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(Some) Progress on Price and Range for Electric Vehicles

The two most important barriers to the successful adoption of electric vehicles are price and range. It may well be that both are overcome in the next few years, but there’s certainly no guarantee.
Optimism at the Conference

At the SWSX Eco conference in Austin, Texas last week, there was evidence that progress is being made. “I’m a big believer in electric cars,” said Senator Byron Dorgan (D-ND). Eric Toone, principal deputy director of the federal ARPA-E program, an arm of the Department of Energy, told an enthusiastic gathering that Envia Systems (a battery company it funds) could soon deliver a 300-mile-per charge battery at an affordable price—half that of current packs.

Envia’s pack, if it meets its goals, will “completely resolve the range anxiety issue,” Toone said, and put us on a path to “revolutionize transportation in America.” When it happens, the revolution will indeed be upon us, but it may not be all that close.

General Motors took part in a $17 million equity round for Envia last year. And last February, Envia said that it had achieved a breakthrough energy density of 400 watt hours per kilogram, which had been confirmed in lab tests at the Naval Surface Warfare Center in Indiana.
Coming, But When?

OK, those are lab tests. Other battery developers, including several colleges have achieved great results in the lab. That doesn’t mean that Envia’s batteries won’t perform as advertised, just that we may need to temper our expectations as to when they’ll be on the market and change history. But they’re working on it: Atul Kapadia, Envia’s CEO, told me confidently months ago that the company had multiple ongoing programs with major automakers, testing its battery packs in cars.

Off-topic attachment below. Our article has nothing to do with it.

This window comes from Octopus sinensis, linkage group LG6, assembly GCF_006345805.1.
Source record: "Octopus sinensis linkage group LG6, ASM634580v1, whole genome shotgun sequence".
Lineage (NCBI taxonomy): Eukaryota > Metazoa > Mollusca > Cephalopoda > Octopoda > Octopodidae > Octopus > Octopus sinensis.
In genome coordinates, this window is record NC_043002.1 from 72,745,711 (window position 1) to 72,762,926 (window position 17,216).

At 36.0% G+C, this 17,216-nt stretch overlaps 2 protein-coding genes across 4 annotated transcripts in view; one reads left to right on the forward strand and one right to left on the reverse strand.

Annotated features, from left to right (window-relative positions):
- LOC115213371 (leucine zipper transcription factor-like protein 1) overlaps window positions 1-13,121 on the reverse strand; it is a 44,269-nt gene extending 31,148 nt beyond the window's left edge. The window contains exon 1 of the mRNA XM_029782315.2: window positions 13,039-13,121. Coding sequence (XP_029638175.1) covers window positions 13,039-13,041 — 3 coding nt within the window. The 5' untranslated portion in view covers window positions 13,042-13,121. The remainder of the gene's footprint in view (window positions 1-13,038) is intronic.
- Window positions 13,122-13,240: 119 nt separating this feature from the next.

But talking to GreenTech Media in May, Kapadia was more circumspect, saying that much integration work lay ahead. “Kapadia estimated it will take five to six years to get a full battery pack with the entire 400 watt-per-kilogram system,” GreenTech said. It’s promising, but around the corner it isn’t.

“I’m a bit leery of claims made from lab testing,” said Tom Gage, the EV pioneer behind the BMW Mini E and the AC Propulsion tzero sports car, which evolved into the Tesla Roadster. “If you’re at the molecular level, I hear it takes seven years until you have an acceptable prototype cell and another seven to develop the production battery and put it into mass production.”
Car Prices Dropping

Car prices will certainly come down with cheaper battery packs, but they seem to be coming down anyway. Last week, Smart introduced its new Electric Drive (ED), which will be on the road this coming spring with a stunning price of $25,000 ($28,000 for the Cabriolet). Add in the $7,500 federal income tax credit and a $2,500 California rebate and we’re looking at a $15,000 car—on a plane with the gasoline car. It’s cheaper than the Mitsubishi i, or any other mainstream car you could name.


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